College Ride, Church Road and Vicarage Road

Church Road runs from the A30 London Road up a hill onto a ridge.   Vicarage Road runs north (from where Church Road ends) becoming a track named Vicarage Lane, ending at the county boundary. The whole road had been called Oakingham Road (and is so on the 1813 Enclosures Act map) - but then it stands to reason that it can't have been called Vicarage Road until Bagshot became its own parish and had a Vicarage! 

From the end of Church Raod, College Ride (location) runs parallel to the A30 towards Camberley on top of the ridge.  It degenerates into a track and eventually peters out. The road name College Ride resumes in what is now the Old Dean estate and continues to Kings Ride and the edge of the RMA.

Whether or not College Ride used to go all the way through to what is now known as the Royal Military Academy has intrigued many, including myself.   Lionel Parr emailed in to say that "Church Road / College Ride did indeed once go all the way through to what is now the Royal Military Academy". [xi08]

I did some research using maps of varying ages. You can make out the route on modern maps and on maps from 1880 . From the junction with Vicarage Lane, College Ride proceeds WSW for 700m as a metalled road, then 550m as a track (see here) before turning SW and meeting the end of Maultway North after 300m. Today this is the limit of the right-of-way footpath and the route is closed by post-war housing. In 1880 there were no houses and the track appears to keep going. Today a small detour via an alley gets you into Kingston Road which follows the route of the old track. The old track led to a star point where no less than 8 tracks met (at a point that is now within Collingwood schools' playing fields) from where College Ride, Camberley, proceeds in a WSW direction towards the RMA. Today College Ride (in part called Upper College Ride) makes a bit of a detour northwards which, by looking at current aerial photographs, is quite clearly around what is now the site of a school but which was a farm that must have belonged to a person with sufficient influence to force the revision of what, in 1880 was a straight road. Beyond Kings Ride the road is called Old Green Lane and its route can be traced to the Royal Military College. In the 1880's what is now Camberley town centre was fields and woods!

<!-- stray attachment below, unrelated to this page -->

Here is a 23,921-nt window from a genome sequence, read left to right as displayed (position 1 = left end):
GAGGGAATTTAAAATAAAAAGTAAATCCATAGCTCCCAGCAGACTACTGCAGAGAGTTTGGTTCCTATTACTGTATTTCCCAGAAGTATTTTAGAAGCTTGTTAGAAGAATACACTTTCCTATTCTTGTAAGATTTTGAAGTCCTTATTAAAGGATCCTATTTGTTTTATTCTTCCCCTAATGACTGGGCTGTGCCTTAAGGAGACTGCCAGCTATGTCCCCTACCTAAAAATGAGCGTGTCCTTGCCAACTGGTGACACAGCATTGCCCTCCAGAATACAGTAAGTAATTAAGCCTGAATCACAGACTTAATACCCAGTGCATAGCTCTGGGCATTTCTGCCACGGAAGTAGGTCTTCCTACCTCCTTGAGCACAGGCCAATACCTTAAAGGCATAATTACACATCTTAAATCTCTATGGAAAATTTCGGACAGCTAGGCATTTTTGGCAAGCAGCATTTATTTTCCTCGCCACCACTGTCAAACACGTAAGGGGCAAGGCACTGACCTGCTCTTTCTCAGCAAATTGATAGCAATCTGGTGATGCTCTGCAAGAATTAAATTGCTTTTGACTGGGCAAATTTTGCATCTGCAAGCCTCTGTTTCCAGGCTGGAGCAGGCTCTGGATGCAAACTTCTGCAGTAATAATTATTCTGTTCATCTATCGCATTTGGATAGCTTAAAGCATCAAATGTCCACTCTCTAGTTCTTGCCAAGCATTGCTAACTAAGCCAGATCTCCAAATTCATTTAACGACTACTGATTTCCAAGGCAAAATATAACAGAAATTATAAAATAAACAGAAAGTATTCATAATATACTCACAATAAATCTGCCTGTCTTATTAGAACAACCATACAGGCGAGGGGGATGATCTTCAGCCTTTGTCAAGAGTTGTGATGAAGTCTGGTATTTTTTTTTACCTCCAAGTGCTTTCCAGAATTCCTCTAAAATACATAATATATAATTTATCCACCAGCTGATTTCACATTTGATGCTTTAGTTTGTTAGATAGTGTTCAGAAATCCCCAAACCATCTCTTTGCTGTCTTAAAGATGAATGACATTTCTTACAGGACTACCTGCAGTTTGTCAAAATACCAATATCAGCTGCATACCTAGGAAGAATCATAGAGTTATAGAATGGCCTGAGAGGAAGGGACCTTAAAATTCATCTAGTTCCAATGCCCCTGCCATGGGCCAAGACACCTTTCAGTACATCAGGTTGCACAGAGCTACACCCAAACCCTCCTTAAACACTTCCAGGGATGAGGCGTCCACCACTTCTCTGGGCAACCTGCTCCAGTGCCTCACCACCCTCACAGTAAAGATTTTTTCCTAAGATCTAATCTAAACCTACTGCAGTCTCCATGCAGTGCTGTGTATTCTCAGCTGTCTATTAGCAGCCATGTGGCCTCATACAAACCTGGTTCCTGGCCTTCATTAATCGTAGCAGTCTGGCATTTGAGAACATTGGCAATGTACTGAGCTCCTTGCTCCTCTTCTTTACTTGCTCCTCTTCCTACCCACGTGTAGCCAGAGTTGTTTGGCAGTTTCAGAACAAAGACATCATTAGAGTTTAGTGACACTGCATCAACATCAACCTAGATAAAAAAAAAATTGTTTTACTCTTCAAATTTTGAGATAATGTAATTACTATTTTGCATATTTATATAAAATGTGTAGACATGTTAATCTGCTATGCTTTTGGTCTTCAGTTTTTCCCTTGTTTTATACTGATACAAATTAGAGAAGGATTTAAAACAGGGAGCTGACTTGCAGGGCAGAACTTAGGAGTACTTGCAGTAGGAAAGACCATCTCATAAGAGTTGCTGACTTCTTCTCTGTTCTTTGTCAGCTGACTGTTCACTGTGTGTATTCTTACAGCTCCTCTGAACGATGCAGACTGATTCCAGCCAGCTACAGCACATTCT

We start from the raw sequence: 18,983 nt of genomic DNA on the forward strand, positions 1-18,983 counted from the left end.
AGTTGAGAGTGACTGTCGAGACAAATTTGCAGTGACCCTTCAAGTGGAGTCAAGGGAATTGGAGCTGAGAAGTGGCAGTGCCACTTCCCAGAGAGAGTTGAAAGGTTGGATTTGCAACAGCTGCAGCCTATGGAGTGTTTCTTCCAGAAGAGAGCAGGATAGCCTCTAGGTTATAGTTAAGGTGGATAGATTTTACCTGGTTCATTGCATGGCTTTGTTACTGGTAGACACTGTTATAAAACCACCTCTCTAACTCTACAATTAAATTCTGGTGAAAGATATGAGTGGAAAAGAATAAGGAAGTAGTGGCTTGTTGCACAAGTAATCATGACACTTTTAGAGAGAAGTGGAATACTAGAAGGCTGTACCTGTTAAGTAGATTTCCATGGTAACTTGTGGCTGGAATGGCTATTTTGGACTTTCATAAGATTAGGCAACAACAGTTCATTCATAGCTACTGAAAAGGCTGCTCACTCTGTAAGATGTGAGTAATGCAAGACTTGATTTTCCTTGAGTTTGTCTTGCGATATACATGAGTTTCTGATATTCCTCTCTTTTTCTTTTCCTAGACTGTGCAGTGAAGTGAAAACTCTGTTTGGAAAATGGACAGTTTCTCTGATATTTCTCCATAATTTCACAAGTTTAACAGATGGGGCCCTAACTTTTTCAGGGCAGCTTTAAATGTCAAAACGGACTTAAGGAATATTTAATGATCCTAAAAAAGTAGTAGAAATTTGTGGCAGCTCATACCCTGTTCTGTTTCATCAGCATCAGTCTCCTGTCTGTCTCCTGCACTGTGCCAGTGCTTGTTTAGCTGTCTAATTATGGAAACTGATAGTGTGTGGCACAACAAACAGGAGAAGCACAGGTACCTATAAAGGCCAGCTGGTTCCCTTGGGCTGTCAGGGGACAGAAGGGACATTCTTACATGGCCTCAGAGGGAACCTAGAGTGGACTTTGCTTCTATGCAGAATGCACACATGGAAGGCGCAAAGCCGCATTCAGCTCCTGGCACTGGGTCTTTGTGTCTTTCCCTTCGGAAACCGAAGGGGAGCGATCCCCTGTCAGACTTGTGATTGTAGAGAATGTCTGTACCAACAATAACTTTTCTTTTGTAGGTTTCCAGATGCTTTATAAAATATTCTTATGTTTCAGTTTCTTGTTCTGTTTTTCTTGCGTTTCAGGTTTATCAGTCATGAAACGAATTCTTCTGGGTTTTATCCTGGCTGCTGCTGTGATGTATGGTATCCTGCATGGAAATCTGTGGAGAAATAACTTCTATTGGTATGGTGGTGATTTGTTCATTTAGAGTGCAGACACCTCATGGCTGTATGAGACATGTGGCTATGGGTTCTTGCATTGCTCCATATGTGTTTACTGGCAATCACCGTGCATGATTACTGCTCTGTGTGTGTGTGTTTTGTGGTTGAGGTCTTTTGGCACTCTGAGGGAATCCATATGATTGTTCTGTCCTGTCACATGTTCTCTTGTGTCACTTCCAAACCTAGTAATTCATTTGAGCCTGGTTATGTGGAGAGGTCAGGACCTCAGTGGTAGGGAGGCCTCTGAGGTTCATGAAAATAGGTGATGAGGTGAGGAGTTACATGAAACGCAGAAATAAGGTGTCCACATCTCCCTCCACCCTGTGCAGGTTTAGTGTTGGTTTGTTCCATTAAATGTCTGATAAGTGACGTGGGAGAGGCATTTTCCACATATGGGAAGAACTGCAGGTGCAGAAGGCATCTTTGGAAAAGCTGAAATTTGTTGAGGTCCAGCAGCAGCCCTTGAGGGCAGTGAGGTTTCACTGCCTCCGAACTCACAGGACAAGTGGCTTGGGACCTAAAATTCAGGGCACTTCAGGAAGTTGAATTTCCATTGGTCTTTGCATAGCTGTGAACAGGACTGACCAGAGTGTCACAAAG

I had always wondered what Church Road was called before the church was built. An answer came when I saw a copy of  the deeds of 1884 transferring the land on which St Anne's Church is built - the associated plan clearly shows the road adjacent to the land as College Ride. I assumed therefore that College Ride then started at the junction of Jenkins Hill and the High Street, and not at the junction with Vicarage Road as it does now. I am told that at least part of the road had been known as Potato Row.  I do not know when the name Church Road was adopted (from census returns probably after 1901) - can you help? And to add confusion I found on a 1899 map that the road is called Mill Lane and in the 1911 census several residents insisted on calling the road Mill Lane!

The present Vicarage, adjacent to St Anne's Church, dates from the 1950s. The old vicarage is at the far end Vicarage Road (and is now divided into two dwellings). However the 1901 census shows the then vicar (Rev William H McKennel Caldwell) living in a house on College Ride.

Allen wrote "My uncle once told me about the "famous" holly hedge in College Ride, which he told me was 80 feet high, and was regularly trimmed. Unfortunately it was not until some years later that I ever went there. Certainly there were some very big holly trees along the south side bordering the Park." May09 There was indeed a large and nationally-famous holly hedge bordering College Ride and the grounds of Pennyhill House.  There are photos in numerous archives of it, including ones of it being trimmed by men climbing huge ladders rested against its side.  I think its height was more like 40 ft than 80 - but still very impressive.  The hedge was grubbed out about 2000 to facilitate the building of an extension to the hotel and leisure complex that is the current use of the property.

Vernon wrote in wondering when the hedge was first planted and asking if anyone can furnish any more information about it. Feb10 The holly hedge was here.

Douglas Marshall wrote of the cottages at the top of Collage Ride, by the back entrance to Penny Hill Park. "One of them, called Rose Cottage, I believe was owned by my great grand father, Daniel Wooders. He was married twice and had 12 children, one of whom was my grand mother.  She married and lived in Bagshot and Lightwater almost all her life. They had run businesses in Bagshot, one being the former Lupin Cafe on the A30." 699viii06  Unfortunately I no longer have contact details for Douglas.

Carla writes that Daniel Wooders was her great great grandfather. [May 20] 

Three separate, but similar enquiries have come in about properties on College Ride.